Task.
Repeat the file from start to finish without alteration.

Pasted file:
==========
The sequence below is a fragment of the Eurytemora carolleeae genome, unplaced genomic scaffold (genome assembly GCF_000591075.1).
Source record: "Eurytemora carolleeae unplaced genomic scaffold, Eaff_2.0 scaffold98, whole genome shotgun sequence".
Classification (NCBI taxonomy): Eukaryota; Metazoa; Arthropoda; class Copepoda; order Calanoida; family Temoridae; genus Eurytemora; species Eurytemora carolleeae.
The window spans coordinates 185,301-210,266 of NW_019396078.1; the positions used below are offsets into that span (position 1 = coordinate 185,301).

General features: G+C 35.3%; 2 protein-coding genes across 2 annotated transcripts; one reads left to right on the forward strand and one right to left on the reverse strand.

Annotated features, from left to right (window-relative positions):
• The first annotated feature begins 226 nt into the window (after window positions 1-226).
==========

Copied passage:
The sequence below is a fragment of the Eurytemora carolleeae genome, unplaced genomic scaffold (genome assembly GCF_000591075.1).
Source record: "Eurytemora carolleeae unplaced genomic scaffold, Eaff_2.0 scaffold98, whole genome shotgun sequence".
Classification (NCBI taxonomy): Eukaryota; Metazoa; Arthropoda; class Copepoda; order Calanoida; family Temoridae; genus Eurytemora; species Eurytemora carolleeae.
The window spans coordinates 185,301-210,266 of NW_019396078.1; the positions used below are offsets into that span (position 1 = coordinate 185,301).

General features: G+C 35.3%; 2 protein-coding genes across 2 annotated transcripts; one reads left to right on the forward strand and one right to left on the reverse strand.

Annotated features, from left to right (window-relative positions):
• The first annotated feature begins 226 nt into the window (after window positions 1-226).